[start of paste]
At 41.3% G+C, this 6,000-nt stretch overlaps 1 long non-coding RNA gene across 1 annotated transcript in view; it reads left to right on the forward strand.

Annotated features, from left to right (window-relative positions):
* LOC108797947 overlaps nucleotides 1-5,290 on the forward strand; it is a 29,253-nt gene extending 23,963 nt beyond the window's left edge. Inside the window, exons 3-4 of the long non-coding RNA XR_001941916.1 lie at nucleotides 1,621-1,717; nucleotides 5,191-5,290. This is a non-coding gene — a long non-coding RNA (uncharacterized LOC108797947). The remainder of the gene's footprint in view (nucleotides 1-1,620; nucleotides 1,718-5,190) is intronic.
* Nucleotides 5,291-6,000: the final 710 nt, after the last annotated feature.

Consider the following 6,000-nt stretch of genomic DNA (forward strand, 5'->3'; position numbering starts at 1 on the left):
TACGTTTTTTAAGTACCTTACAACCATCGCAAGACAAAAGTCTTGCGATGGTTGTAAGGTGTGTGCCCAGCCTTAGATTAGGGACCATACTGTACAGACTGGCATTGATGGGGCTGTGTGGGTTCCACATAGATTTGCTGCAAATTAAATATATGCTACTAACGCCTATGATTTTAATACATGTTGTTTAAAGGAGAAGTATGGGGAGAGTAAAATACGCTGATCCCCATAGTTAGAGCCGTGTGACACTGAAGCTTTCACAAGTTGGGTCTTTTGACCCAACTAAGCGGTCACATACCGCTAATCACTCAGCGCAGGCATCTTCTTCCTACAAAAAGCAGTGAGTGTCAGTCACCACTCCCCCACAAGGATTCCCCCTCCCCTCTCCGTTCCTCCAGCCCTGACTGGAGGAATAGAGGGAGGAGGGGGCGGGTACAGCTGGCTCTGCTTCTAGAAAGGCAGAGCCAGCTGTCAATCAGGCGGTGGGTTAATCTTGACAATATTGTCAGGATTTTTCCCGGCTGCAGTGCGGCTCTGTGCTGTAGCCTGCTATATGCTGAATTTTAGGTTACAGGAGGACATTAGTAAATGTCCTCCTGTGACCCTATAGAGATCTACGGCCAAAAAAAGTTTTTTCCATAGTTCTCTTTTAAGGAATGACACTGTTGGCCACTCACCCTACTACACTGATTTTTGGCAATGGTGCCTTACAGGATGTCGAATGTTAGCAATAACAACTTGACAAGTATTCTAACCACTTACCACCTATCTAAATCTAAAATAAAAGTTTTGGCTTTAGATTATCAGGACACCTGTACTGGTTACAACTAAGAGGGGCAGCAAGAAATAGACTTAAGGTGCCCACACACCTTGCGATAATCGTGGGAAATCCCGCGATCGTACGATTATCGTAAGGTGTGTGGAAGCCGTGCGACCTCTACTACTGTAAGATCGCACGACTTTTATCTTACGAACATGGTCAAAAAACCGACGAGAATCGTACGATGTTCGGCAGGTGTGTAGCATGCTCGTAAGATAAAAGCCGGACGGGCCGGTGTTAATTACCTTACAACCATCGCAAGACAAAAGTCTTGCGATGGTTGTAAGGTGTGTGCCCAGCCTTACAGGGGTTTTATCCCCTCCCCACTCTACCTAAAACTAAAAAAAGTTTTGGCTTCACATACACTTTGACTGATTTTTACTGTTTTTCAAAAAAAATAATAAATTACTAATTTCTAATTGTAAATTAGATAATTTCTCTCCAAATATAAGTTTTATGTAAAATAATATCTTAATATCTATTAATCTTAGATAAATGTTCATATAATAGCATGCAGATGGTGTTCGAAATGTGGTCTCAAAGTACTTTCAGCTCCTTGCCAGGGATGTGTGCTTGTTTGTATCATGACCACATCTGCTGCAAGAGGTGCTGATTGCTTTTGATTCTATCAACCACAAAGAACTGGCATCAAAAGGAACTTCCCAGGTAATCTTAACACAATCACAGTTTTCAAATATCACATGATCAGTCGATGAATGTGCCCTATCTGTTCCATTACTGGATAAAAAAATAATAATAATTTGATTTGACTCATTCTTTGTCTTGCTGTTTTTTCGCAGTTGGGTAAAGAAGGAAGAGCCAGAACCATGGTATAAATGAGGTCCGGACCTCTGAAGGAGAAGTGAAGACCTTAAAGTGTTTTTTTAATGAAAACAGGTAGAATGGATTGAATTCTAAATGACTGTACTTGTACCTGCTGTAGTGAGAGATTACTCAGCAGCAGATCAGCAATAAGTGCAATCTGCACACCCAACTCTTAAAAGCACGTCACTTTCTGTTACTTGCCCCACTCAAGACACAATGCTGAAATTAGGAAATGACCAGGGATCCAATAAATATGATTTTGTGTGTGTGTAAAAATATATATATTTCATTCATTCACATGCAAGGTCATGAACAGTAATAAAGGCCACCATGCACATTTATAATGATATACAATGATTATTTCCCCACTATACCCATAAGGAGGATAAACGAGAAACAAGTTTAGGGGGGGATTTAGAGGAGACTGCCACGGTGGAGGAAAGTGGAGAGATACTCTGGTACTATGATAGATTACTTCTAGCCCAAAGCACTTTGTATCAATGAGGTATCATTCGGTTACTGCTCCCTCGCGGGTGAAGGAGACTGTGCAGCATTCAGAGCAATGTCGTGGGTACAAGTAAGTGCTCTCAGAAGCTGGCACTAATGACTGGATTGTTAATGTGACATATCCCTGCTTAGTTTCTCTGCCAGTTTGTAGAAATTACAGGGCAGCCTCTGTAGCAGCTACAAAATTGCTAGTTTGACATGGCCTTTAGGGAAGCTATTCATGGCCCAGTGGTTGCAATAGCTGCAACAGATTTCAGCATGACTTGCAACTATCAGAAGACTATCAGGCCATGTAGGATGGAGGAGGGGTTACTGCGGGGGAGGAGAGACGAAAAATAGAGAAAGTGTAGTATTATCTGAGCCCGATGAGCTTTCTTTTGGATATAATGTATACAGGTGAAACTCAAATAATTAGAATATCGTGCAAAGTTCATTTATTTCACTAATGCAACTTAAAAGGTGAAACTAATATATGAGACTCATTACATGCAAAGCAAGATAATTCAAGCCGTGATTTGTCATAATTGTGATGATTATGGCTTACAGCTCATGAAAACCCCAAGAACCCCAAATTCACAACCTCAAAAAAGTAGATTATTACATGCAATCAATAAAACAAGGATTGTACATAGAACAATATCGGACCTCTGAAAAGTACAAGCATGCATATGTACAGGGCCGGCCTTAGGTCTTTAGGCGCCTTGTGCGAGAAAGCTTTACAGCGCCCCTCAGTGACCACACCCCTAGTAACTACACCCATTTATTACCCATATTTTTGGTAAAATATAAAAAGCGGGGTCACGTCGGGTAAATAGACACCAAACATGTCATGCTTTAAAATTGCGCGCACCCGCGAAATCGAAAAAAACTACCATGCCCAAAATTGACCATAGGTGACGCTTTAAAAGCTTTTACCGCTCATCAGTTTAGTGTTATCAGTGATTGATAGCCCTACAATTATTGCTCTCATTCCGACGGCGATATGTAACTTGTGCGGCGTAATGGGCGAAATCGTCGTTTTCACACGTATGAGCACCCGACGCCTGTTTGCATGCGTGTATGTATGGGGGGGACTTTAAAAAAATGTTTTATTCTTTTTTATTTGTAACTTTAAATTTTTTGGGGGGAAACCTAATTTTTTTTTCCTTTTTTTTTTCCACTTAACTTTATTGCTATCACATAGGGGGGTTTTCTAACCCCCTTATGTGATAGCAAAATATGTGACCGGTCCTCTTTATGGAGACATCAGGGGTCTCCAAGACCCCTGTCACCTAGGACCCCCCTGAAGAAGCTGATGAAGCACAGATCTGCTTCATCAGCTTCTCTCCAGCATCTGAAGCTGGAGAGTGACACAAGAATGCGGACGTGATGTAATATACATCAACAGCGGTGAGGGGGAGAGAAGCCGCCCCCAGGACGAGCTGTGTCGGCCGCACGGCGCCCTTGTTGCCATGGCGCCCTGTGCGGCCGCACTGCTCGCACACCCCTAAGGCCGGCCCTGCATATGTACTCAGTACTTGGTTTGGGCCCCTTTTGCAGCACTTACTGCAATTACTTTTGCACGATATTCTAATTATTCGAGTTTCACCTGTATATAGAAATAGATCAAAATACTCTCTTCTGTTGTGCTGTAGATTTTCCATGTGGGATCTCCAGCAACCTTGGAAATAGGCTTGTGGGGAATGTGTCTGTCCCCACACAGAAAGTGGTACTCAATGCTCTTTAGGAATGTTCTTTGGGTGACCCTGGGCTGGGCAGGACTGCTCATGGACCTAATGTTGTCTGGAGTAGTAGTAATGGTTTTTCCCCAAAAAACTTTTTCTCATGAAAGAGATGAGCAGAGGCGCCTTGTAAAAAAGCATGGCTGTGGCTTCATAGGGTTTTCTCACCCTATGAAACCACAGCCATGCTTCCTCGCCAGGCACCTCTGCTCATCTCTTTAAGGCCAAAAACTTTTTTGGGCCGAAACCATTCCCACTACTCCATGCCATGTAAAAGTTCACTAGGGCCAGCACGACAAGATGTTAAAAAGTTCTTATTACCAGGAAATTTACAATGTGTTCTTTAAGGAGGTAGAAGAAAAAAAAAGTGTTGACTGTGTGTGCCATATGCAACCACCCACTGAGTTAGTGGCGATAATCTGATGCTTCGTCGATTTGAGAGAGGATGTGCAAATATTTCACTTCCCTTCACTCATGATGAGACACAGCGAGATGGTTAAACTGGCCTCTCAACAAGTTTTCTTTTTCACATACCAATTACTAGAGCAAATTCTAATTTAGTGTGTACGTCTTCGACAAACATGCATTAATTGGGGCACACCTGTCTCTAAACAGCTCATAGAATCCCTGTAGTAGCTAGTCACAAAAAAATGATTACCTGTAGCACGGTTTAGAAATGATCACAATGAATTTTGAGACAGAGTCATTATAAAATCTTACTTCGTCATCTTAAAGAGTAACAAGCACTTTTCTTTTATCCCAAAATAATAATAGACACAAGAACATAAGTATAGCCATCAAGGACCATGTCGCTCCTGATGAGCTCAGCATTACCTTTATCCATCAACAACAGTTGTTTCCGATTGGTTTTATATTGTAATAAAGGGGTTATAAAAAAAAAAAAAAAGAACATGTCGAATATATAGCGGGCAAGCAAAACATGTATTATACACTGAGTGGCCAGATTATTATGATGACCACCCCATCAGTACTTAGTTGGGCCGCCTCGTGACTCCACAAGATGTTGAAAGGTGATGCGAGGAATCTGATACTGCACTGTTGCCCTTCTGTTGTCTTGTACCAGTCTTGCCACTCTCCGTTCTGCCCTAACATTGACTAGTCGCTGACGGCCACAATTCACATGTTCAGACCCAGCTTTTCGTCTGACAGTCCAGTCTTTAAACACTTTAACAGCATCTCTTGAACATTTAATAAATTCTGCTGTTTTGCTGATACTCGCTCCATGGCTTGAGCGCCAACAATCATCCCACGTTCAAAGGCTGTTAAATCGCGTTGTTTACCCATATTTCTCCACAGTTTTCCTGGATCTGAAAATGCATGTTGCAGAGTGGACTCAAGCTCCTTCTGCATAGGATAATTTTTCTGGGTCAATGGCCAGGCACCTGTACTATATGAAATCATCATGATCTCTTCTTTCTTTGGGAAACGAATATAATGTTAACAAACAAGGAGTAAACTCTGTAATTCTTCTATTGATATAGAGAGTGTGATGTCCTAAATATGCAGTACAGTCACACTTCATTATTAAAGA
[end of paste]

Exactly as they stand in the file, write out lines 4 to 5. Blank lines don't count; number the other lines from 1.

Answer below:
* Nucleotides 5,291-6,000: the final 710 nt, after the last annotated feature.

Consider the following 6,000-nt stretch of genomic DNA (forward strand, 5'->3'; position numbering starts at 1 on the left):